9 reasons why you need to find your single mum tribe

The best thing I did when I became a single mum was meet other single mums. Having a young baby, I found I couldn’t relate to other mothers as much. We had different challenges. All my friends either didn’t have children, or were partnered up. I did have one friend who was a single mum, but her children were in primary school and she had completed the baby phase a long time ago. So I sought out meeting other single mums with children around the same age as my daughter, but I had no idea where to find them.

I decided to start an online single mums group in my area (which happens to be the Eastern Suburbs of Sydney), and hoped that I would gain some members with babies. When I started the group (in early 2014) I had two members: me, and my one single mum friend. However after the first week, I had 30 members, and now, after 2 years I have over 200 members in the local single mums group. That’s over 200 single mums that live near me. We are everywhere! Some people find this strange, but starting that group completely changed my life. I felt a belonging and connection to women that I have never felt before, and made some fabulous friends. Some of these mums are now some of my closest friends. It made me a much happier person.

Here are nine reasons why I love my tribe of single mum friends, and why as a single mum you should find your tribe of single mums.

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  1. Free babysitting swaps. Generally, single mums are pushed financially and can’t afford a babysitter whenever they want. If they’ve got family around, great! But some single mums don’t, and some that do have families around cannot use them as babysitters for various reasons. Several of my single mum friends and I have swapped babysitting services. It’s fantastic, and can be a life saver.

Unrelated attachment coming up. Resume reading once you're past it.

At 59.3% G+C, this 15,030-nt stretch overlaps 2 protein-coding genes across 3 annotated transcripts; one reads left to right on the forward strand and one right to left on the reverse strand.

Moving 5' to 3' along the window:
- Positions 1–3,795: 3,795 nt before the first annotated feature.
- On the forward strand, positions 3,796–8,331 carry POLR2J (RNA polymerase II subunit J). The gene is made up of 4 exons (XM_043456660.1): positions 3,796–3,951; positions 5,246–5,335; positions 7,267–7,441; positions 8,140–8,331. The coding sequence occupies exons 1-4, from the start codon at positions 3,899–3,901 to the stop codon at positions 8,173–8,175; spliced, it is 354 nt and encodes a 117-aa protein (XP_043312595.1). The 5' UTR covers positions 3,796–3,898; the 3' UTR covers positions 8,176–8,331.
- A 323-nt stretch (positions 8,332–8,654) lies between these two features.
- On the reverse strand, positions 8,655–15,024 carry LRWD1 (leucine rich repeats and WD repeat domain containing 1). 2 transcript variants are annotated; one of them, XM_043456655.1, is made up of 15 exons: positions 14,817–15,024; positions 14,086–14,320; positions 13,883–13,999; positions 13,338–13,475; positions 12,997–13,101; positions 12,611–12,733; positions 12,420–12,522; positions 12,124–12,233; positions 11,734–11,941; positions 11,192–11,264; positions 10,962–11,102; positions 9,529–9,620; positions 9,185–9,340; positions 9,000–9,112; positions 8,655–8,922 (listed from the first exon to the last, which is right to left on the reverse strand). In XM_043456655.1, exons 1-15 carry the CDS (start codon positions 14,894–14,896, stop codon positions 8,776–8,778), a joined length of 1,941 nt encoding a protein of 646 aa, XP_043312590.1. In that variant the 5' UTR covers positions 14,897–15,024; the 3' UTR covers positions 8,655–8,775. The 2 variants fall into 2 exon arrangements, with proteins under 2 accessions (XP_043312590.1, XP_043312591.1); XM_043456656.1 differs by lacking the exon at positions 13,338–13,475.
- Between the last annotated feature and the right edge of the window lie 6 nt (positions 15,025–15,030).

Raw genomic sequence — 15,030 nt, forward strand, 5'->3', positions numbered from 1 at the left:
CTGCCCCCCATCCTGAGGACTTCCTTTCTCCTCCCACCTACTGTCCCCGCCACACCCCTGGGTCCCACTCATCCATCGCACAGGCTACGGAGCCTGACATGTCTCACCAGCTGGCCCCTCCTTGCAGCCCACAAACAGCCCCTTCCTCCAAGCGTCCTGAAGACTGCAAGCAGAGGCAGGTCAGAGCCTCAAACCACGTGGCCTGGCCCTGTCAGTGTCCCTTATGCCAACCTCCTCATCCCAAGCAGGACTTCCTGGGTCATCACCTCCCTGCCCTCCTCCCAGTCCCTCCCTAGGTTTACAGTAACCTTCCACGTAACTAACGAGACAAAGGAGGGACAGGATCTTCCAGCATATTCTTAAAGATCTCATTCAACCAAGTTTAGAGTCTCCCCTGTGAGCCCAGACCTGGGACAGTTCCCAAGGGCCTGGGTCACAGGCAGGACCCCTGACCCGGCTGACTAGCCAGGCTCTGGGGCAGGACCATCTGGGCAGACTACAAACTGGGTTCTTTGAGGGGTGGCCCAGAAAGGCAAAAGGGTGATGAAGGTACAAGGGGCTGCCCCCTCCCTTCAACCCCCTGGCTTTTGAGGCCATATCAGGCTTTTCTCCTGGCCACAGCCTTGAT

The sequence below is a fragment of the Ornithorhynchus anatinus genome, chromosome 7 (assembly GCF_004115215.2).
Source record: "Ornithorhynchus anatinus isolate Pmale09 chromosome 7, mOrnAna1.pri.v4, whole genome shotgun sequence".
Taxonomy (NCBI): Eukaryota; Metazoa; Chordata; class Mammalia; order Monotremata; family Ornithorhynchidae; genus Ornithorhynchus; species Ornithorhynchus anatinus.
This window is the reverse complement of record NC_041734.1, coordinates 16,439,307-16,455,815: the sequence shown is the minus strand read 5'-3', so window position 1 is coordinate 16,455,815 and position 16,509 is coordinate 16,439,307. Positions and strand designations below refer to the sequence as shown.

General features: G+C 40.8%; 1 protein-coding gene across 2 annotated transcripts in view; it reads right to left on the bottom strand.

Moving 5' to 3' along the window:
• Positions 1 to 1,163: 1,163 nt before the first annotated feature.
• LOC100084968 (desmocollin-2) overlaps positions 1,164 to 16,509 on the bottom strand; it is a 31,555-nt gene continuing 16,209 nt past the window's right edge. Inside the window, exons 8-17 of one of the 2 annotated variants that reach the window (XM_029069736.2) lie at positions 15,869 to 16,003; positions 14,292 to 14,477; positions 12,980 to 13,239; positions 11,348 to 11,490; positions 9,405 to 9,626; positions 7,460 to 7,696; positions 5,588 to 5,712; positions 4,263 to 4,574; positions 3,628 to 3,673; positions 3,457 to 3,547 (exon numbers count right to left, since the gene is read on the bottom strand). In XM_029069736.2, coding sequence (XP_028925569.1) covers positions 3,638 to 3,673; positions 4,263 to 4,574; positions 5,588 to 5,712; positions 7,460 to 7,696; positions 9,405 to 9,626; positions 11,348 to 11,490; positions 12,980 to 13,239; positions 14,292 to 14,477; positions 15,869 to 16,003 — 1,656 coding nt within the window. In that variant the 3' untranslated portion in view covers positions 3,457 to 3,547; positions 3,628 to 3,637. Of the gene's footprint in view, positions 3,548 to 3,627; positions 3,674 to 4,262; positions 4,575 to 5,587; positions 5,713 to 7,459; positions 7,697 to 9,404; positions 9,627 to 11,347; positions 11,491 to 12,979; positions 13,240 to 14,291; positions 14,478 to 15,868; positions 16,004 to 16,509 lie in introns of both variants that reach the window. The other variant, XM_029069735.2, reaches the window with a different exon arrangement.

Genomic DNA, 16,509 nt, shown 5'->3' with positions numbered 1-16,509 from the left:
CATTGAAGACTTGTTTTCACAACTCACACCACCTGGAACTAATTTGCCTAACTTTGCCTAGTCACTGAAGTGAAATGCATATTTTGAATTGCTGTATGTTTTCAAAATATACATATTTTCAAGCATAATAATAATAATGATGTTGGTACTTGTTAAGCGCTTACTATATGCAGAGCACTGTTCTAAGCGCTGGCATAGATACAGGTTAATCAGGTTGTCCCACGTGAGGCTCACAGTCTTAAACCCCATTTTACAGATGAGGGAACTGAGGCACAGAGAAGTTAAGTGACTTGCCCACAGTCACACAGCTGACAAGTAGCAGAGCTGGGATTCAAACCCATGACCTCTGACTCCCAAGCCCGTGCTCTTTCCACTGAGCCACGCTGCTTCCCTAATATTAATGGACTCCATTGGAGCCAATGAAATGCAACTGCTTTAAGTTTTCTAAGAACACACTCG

2. Advice. This may be the most important point. When you first become a single mum you really do feel like you have entered this abyss of the unknown. Having people around you who have actually gone through what you are going through, and have navigated the world of Centrelink, child support, custody arrangements, and worst case scenario, going to court, is incredibly useful. Then there is Tinder. For many people, dating is something they haven’t done in years, perhaps even before online dating was around. Dating when you have children is a whole new territory. You need to speak with your tribe about this.
  3. Having a whinge with people who “get it”. No matter how much you talk to your family or best friends, no one will really understand what you are going through except for a fellow single mum. Not only have you possibly broken up with your partner, but you are suddenly alone and with children. It’s an extremely emotional and turbulent time for everyone involved, and there is potentially a lot of conflict and toxicity  present. Sometimes you just want to have a whinge with someone who is going through the same thing.
  4. Holidays! Going on a holiday with childless friends, or friends that have children and are in a relationship, is often not much of a holiday. Either they don’t have to worry about a thing and can simply lie back and drink cocktails, or they have a two person team to share the load. Meanwhile you’re trying to deal with a toddler who is losing her s*** because you forgot to pack her Frozen bowl and now she can’t eat Cheerios. Going on holidays with your kids and other single mums, and their kids is simply the best! Firstly, you actually get a break. I have been on a long weekend away with two single mum friends and all our children, and all we did for three days straight was rotate the napping schedule. That’s the napping schedule for the adults, not the kids. We literally just took turns sleeping whilst the other two looked after the kids. Clearly we were exhausted. Secondly, you have more than one person there to share the load. This is a foreign concept for single mums. You don’t have to do everything by yourself. So one person can do baths, whilst the other cooks dinner and has a glass of wine, and one person does the books before bed whilst another mum cleans up. I imagine this is what happens in relationships. Right?